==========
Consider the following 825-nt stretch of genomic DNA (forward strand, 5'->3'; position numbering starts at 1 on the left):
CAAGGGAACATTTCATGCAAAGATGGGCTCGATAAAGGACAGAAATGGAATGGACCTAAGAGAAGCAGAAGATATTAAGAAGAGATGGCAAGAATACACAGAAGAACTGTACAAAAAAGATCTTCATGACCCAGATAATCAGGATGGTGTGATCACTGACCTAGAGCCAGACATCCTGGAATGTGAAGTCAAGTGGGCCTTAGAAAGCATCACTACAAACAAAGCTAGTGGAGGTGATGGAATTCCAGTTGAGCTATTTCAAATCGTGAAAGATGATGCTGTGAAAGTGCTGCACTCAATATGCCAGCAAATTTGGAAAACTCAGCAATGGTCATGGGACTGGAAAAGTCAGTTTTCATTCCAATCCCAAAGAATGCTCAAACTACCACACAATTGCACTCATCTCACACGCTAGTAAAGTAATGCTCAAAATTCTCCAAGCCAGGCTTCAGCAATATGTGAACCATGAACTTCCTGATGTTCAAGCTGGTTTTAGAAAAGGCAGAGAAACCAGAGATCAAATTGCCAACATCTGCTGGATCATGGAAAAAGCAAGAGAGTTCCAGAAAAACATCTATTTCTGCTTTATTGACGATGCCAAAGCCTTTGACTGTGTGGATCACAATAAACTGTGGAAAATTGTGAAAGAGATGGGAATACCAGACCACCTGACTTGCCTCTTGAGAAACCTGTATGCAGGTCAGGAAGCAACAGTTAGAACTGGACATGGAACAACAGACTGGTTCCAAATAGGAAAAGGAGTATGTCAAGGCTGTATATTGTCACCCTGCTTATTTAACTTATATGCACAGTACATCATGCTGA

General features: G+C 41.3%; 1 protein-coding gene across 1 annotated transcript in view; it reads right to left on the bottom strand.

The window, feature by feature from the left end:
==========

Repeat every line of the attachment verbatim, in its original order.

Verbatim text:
Consider the following 825-nt stretch of genomic DNA (forward strand, 5'->3'; position numbering starts at 1 on the left):
CAAGGGAACATTTCATGCAAAGATGGGCTCGATAAAGGACAGAAATGGAATGGACCTAAGAGAAGCAGAAGATATTAAGAAGAGATGGCAAGAATACACAGAAGAACTGTACAAAAAAGATCTTCATGACCCAGATAATCAGGATGGTGTGATCACTGACCTAGAGCCAGACATCCTGGAATGTGAAGTCAAGTGGGCCTTAGAAAGCATCACTACAAACAAAGCTAGTGGAGGTGATGGAATTCCAGTTGAGCTATTTCAAATCGTGAAAGATGATGCTGTGAAAGTGCTGCACTCAATATGCCAGCAAATTTGGAAAACTCAGCAATGGTCATGGGACTGGAAAAGTCAGTTTTCATTCCAATCCCAAAGAATGCTCAAACTACCACACAATTGCACTCATCTCACACGCTAGTAAAGTAATGCTCAAAATTCTCCAAGCCAGGCTTCAGCAATATGTGAACCATGAACTTCCTGATGTTCAAGCTGGTTTTAGAAAAGGCAGAGAAACCAGAGATCAAATTGCCAACATCTGCTGGATCATGGAAAAAGCAAGAGAGTTCCAGAAAAACATCTATTTCTGCTTTATTGACGATGCCAAAGCCTTTGACTGTGTGGATCACAATAAACTGTGGAAAATTGTGAAAGAGATGGGAATACCAGACCACCTGACTTGCCTCTTGAGAAACCTGTATGCAGGTCAGGAAGCAACAGTTAGAACTGGACATGGAACAACAGACTGGTTCCAAATAGGAAAAGGAGTATGTCAAGGCTGTATATTGTCACCCTGCTTATTTAACTTATATGCACAGTACATCATGCTGA

General features: G+C 41.3%; 1 protein-coding gene across 1 annotated transcript in view; it reads right to left on the bottom strand.

The window, feature by feature from the left end: